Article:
If a young woman in middle school or high school hangs up a poster of Barack Obama in her room, this is seen as acceptable. It’s fine for women to admire men and want to be like them.
If a young man (the same age) hangs up a poster of Hillary Clinton in his room, this is seen as odd (maybe even troubling, is he gay? Oh no!).
Society tells us young men can’t think of women as role models, unless they’re a family member, whereas young women can admire and seek to emulate anyone, regardless of gender.
If you’re a young man, and if you have a poster on your wall with a woman, she had better be half-naked in a bikini, even if the Ronald Reagan or Gen. Patton poster next to it obviously features the man fully-clothed.
Young men are not to taught to think of women as role models. They are taught to think of them as either family members or sexual objects. There is no other category presented.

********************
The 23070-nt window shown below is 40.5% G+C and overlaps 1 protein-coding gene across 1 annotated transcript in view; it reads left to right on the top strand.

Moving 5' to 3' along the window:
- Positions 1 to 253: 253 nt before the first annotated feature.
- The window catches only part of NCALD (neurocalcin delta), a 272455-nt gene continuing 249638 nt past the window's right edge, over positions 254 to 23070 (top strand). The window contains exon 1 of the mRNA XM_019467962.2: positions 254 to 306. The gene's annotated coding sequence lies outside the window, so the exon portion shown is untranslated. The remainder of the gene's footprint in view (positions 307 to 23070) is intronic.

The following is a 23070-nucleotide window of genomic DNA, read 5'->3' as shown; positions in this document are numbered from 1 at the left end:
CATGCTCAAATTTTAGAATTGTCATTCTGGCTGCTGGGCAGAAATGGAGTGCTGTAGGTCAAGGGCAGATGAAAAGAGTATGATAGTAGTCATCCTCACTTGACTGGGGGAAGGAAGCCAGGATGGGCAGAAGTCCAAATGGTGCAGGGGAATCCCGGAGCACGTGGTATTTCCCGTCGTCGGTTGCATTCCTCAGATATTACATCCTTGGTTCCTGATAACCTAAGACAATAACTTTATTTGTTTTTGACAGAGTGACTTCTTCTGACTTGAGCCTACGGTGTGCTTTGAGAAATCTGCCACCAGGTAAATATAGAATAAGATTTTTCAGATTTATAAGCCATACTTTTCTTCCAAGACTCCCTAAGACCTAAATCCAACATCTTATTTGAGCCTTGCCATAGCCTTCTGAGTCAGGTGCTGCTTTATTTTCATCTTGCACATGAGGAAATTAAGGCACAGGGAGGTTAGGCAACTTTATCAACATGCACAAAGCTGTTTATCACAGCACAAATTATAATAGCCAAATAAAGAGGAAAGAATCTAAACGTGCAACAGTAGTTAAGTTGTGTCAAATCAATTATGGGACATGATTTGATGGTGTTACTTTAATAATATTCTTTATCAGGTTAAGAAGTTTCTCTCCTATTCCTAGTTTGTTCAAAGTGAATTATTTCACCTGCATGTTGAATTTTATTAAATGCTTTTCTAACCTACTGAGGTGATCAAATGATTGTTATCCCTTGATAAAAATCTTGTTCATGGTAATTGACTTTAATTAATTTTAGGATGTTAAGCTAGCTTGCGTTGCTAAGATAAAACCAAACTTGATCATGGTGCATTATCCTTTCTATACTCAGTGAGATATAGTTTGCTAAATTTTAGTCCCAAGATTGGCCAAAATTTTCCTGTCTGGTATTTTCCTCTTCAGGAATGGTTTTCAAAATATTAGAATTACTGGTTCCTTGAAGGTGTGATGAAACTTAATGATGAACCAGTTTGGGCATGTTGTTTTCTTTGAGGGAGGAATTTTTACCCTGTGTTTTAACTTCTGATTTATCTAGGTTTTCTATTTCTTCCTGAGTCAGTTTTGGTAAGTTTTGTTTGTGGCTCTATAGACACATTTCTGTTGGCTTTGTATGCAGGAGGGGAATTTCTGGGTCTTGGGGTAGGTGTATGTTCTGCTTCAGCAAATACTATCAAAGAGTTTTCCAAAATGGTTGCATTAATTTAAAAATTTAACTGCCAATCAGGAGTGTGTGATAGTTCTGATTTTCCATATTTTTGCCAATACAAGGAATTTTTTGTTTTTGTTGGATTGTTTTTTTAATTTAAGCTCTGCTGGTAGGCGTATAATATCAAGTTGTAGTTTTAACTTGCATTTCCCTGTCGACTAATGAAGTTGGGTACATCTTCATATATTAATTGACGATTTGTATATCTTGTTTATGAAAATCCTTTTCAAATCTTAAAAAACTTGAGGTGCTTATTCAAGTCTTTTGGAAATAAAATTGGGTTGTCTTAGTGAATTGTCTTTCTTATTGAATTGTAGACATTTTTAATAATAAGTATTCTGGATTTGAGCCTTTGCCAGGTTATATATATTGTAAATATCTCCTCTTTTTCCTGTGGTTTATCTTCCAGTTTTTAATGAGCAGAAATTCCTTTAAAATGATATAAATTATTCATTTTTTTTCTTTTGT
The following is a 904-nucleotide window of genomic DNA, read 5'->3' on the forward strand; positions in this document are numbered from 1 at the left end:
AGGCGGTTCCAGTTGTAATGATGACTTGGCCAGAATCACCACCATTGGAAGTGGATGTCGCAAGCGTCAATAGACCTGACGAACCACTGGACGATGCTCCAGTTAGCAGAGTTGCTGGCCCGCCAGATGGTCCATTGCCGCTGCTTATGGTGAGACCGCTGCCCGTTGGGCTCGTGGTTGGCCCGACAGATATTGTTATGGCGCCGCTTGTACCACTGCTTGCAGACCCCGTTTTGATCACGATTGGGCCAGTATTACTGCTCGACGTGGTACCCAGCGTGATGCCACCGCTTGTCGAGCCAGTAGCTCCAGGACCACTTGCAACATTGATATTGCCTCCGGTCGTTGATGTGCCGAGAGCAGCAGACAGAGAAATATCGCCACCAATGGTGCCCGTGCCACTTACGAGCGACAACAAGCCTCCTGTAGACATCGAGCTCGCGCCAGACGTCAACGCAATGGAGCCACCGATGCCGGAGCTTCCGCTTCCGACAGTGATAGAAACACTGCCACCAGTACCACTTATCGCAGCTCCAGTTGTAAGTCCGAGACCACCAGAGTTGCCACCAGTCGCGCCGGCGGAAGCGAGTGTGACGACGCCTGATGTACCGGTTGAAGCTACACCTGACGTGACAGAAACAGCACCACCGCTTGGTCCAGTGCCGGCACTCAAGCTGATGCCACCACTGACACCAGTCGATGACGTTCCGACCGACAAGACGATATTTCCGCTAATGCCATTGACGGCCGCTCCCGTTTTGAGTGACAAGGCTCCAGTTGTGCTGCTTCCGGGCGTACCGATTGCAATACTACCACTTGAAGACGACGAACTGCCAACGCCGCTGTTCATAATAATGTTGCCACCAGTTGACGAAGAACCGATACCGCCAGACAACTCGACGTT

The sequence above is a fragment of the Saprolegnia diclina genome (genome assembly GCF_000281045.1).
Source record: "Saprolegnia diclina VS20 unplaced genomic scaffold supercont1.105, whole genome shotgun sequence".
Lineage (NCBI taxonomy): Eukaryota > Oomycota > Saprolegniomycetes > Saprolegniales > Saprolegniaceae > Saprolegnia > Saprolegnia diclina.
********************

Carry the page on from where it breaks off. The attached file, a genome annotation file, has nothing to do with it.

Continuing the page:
As Fire Prevention Month comes to a close, here’s a catchy reminder from country star Eddy Arnold and the Forest Service about everyone’s favorite forest fire prevention advocate.
Ever wondered - is it Smokey Bear or Smokey the Bear?
Smokey’s official name has no “the” in the middle though. It was added in 1952 to achieve proper rhythm in the song “Smokey the Bear”, written by Steve Nelson and Jack Rollins.
Did you know? Just like his colleague Woodsy Owl, Smokey has a Public Law (P.L. 82-359) protecting him. Congress passed the law in 1952 to prevent Smokey from being used to sell commercial products. It was believed that this would dilute Smokey’s forest fire prevention message. Their strategy seems to have worked. Wildfire prevention is one of the most successful campaigns that the Ad Council has ever produced.